The Climate Commitment Act requires Washington’s Environmental Justice Council to play a critical role in developing and implementing the program: from recommending the best use of CCA funds to directly benefit overburdened communities and supporting the creation of community engagement plans, to analyzing the overall CCA benefits or impacts on overburdened communities. In developing the final rulemaking, Ecology is responsible for ensuring the Environmental Justice Council (EJ Council) has adequate resources and time to assess the CCA’s various components, and thoughtfully integrating the Environmental Justice Council’s recommendations. 

2. Funding strong air quality protections in overburdened communities

A key critique of California’s Cap & Trade program is that it hasn’t reduced health-harming criteria pollution. To address this concern, Washington’s CCA included a more expansive air quality program that covers all permitted and unregulated sources of emissions, not just the larger emitters covered under the Cap-and-Trade program.

This program will require reductions in harmful pollutants such as particulate matter and ozone. These pollutants are linked to detrimental respiratory and other poor health outcomes and are often concentrated in industrial and transportation corridors in low-income neighborhoods. Revenue from the cap-and-invest program will be dedicated to establishing an air quality monitoring program, which takes a multi-pronged approach to addressing criteria pollutants. Through this new program, Ecology must:

  1. Identify all communities overburdened by air pollution in Washington State.
  2. Expand and improve the air monitoring network statewide.
  3. Set air quality goals for overburdened communities.
  4. Beginning in 2023, every two years, conduct analysis to ensure reduction goals are being met and ensure compliance.
  5. If criteria pollutants are not being reduced, Ecology and/or local air agencies will issue an enforceable order to the applicable facilities operating in overburdened communities.

 Ecology is in the early stages of undertaking this critical program and is seeking input on the methodology for identifying communities most impacted by poor air quality in our state. Although the general public is welcome to submit comments, the agency specifically calls out the importance of input from community members experiencing the harms of air pollution first-hand, as well as from tribes and environmental justice advocates. This comment period closes on November 4th, 2022. More information on their outreach can be found here.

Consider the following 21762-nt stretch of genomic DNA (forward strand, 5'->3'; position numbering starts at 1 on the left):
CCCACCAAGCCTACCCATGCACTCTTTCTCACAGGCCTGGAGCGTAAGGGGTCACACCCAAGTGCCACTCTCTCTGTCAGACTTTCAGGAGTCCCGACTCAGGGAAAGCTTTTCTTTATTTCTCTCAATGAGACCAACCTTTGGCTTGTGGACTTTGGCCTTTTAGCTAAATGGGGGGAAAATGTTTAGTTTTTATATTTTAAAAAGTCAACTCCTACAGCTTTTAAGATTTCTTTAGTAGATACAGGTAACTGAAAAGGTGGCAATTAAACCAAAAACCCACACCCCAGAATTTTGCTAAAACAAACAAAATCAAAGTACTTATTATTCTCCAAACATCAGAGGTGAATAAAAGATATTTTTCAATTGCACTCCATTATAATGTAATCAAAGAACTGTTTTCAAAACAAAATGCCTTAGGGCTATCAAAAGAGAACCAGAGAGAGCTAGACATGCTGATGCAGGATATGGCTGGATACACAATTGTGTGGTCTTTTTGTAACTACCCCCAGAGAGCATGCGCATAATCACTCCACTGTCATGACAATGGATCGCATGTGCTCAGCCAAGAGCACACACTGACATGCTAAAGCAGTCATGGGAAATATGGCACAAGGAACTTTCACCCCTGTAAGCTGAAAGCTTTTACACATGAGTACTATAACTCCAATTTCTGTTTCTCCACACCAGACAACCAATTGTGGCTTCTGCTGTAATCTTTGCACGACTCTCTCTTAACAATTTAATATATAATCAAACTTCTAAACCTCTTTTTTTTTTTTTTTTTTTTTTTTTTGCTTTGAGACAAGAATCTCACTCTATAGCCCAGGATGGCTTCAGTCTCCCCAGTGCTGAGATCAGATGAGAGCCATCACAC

3. The opportunity to consult and work with tribes on implementation

Tribes played a leading role in the passage of the CCA, and it is imperative that Ecology continue to consult with them to shape the program’s implementation. Ten percent of all CCA revenue is required by statute to fund projects that directly benefit tribes, with priority for those projects actually led by tribal governments. In 2022, the Legislature created the Tribal Consultation Grant Program for exactly this purpose: to provide resources to tribes to consult on all funding decisions that might impact tribal resources as defined by the law. These grants are an important starting point to enabling meaningful government-to-government engagement, but Ecology must take all the necessary steps to provide enough time and information considering tribes’ own timelines and review capacity.

Wetland and coastal resilience is also a critical consideration for certain tribes. Recognizing the need for improved resilience and, in scenarios where resilience isn’t feasible, adaptation, the Legislature dedicated $50 million in CCA funds per biennium for helping tribes to adapt to the impacts of climate change, including supporting relocation of traditional villages due to sea-level rise, flooding, and other challenges. This is an unprecedented level of funding, unmatched even at the federal level.